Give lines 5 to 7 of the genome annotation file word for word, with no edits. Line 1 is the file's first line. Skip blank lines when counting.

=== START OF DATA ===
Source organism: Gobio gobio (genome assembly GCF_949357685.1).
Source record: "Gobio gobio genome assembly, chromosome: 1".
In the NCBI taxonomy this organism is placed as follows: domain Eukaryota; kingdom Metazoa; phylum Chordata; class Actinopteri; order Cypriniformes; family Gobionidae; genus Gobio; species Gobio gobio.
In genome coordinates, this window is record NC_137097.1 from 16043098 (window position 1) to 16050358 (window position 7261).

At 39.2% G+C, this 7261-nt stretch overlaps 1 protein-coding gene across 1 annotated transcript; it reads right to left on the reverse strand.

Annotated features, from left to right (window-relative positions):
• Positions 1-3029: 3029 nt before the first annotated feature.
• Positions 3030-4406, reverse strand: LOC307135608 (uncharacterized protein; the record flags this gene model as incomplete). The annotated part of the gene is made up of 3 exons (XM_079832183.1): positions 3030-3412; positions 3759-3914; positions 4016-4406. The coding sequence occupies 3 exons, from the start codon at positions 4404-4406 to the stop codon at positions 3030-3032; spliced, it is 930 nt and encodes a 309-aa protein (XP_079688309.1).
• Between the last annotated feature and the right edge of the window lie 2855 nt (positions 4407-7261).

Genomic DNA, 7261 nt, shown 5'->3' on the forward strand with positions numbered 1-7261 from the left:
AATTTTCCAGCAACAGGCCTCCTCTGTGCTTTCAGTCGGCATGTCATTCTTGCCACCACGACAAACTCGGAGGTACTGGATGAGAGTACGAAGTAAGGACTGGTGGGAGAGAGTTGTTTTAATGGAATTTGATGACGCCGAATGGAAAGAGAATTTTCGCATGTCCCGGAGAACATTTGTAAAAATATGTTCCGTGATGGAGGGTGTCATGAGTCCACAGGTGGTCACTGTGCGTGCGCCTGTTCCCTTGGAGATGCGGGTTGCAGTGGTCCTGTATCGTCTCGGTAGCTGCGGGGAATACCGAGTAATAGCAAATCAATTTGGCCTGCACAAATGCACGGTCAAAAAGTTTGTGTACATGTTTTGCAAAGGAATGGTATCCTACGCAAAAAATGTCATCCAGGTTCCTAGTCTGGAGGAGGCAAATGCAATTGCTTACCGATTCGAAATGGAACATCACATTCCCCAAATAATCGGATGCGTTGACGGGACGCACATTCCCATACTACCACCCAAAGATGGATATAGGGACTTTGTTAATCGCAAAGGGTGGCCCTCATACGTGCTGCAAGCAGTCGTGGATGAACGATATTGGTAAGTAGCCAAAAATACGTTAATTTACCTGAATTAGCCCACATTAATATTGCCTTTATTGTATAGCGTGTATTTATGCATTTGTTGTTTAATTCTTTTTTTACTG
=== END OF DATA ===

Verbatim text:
At 39.2% G+C, this 7261-nt stretch overlaps 1 protein-coding gene across 1 annotated transcript; it reads right to left on the reverse strand.

Annotated features, from left to right (window-relative positions):
• Positions 1-3029: 3029 nt before the first annotated feature.